Colon pp 45-63 | Cite as

The Structure of Colonic Mucus

  • Adrian Allen
Part of the Topics in Gastroenterology book series (TGEN)


Mucus is secreted as a viscoelastic gel that adheres to and covers the gastrointestinal mucosal surface. An accepted function of mucus throughout the gut is protection of the mucosal surface from mechanical damage by the passage of food or fecal material.1,2 In the stomach and the duodenum mucus forms a continuous gelatinous cover (average thickness about 50–200 µm) over the mucosa3 and is thought to provide the first line in mucosal defense against corrosive gastric secretions.4,5 In the colon the enteric microflora produce enzymes that can degrade both the carbohydrate and the protein components of mucous glycoprotein secretions6–9. In this way mucous secretions, including those from higher up the gut, can be digested and provide at the same time a nutrient source for the endogenous microflora. In other circumstances mucus may act as an antibacterial or antiviral agent.2,10 Various other functions have been suggested for gastrointestinal mucous secretions, including the binding of ions, for example, the selective binding of Na+ by colonic mucus.11 In general, however, the physiology of gastrointestinal mucus is poorly defined, owing in part to a lack of knowledge of the structure of these secretions.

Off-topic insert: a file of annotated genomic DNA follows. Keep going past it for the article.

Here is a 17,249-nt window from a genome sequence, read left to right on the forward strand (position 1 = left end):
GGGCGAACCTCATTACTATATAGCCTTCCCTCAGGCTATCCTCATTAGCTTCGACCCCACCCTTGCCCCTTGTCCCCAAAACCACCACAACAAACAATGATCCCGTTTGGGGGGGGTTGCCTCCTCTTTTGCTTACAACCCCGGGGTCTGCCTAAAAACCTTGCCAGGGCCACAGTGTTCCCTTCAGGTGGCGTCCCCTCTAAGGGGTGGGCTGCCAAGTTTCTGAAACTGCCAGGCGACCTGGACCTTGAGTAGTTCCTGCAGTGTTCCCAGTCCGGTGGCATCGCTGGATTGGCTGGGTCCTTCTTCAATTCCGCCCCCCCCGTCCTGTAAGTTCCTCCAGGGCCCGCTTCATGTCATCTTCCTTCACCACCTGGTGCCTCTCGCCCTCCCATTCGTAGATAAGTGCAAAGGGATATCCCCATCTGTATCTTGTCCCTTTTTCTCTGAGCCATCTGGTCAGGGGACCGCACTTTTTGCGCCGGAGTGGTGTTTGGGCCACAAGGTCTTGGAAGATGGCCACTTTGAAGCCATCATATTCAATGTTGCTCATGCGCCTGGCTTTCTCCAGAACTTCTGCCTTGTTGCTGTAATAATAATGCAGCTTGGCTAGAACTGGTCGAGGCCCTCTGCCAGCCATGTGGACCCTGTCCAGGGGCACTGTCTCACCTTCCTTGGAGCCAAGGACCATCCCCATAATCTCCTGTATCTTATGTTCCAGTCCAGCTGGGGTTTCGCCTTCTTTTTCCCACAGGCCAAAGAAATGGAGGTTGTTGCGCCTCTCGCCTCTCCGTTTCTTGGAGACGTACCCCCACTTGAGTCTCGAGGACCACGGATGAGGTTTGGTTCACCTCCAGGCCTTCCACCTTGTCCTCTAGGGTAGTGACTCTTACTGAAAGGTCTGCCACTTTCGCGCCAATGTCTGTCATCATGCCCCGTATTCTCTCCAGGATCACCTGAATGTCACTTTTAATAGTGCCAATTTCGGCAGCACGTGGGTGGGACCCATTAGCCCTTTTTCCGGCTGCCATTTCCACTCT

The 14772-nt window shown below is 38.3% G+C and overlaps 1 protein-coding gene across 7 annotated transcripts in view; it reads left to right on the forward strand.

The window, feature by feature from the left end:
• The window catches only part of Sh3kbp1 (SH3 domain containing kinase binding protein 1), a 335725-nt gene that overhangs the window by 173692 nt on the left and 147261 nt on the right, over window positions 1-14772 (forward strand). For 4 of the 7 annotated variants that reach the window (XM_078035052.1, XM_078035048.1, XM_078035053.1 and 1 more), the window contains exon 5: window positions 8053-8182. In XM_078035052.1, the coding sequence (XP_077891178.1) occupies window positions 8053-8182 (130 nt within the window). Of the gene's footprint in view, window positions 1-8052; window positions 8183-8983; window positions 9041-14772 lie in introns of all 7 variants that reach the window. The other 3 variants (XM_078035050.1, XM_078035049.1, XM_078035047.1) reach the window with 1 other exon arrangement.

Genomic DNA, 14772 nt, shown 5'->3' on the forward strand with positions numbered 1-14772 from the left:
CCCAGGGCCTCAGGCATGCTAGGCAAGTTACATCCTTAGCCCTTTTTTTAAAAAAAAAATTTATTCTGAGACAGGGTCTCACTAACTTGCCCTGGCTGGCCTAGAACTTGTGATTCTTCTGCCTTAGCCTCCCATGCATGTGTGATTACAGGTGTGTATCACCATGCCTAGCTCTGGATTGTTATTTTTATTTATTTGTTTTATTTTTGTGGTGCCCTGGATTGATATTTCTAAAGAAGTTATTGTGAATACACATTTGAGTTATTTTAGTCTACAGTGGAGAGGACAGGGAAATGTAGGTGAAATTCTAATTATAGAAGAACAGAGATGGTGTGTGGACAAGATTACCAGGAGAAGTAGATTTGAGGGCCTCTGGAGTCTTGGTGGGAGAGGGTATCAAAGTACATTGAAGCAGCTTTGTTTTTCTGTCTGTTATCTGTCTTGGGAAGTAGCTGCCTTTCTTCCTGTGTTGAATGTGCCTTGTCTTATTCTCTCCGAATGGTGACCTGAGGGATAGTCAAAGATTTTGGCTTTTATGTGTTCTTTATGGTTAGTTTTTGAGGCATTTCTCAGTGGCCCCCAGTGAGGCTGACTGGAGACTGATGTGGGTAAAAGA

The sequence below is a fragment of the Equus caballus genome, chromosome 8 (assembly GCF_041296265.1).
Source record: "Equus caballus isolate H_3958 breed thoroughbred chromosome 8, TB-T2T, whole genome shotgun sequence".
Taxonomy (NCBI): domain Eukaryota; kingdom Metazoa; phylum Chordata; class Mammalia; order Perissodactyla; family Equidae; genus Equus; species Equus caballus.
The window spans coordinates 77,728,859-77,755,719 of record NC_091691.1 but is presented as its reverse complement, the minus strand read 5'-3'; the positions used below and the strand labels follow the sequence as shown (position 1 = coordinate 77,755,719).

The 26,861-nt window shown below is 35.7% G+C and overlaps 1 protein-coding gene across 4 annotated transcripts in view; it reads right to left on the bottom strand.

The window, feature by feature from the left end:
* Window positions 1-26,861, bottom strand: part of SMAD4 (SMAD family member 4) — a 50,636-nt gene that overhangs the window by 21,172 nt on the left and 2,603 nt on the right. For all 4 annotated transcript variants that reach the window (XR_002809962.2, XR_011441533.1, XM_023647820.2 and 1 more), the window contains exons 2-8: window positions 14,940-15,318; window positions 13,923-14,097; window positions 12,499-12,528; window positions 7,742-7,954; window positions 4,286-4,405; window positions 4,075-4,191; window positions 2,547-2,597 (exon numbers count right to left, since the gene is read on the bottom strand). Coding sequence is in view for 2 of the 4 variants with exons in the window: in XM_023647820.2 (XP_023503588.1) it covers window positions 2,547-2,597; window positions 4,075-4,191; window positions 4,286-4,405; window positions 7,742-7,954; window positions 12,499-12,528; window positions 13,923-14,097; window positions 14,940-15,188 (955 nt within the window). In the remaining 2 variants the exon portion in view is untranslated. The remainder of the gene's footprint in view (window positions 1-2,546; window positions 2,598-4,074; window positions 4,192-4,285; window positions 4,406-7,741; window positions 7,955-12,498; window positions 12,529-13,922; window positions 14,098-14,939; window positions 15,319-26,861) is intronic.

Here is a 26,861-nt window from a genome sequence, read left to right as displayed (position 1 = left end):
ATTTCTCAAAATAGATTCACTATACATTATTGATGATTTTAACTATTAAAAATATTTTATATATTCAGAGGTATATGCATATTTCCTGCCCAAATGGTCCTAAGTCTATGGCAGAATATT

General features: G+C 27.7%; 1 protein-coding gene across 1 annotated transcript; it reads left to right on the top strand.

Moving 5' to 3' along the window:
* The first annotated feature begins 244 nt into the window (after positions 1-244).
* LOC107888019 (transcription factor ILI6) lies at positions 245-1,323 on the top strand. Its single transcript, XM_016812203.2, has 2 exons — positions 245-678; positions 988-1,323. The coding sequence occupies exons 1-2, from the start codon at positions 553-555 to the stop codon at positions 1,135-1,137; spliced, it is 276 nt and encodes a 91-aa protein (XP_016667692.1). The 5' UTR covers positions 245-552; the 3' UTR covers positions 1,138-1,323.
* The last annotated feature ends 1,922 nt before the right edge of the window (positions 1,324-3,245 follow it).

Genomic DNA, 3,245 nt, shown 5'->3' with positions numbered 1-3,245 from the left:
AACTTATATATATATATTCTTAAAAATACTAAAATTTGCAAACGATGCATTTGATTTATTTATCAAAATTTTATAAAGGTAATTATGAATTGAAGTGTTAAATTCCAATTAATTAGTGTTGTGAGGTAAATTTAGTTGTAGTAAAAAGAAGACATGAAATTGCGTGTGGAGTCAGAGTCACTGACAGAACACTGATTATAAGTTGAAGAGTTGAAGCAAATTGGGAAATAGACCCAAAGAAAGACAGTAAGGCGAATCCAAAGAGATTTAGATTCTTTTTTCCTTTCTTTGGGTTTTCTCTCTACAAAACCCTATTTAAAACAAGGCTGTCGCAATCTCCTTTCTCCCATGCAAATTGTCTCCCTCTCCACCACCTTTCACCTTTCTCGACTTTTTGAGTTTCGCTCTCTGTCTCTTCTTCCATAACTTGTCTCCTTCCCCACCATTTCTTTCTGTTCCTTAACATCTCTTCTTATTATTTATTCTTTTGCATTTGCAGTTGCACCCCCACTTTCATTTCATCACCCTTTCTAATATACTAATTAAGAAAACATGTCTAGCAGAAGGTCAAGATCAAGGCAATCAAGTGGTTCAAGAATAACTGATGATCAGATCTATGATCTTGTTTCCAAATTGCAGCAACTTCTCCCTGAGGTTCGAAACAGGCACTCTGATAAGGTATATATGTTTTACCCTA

Sialic Acid Mucous Secretion Carbohydrate Chain Gastric Mucus Mucous Glycoprotein 
These keywords were added by machine and not by the authors. This process is experimental and the keywords may be updated as the learning algorithm improves.


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Copyright information

© Plenum Publishing Corporation 1983

Authors and Affiliations

  • Adrian Allen
    • 1
  1. 1.Department of Physiological Sciences, The Medical SchoolThe University of Newcastle upon TyneNewcastle upon TyneEngland

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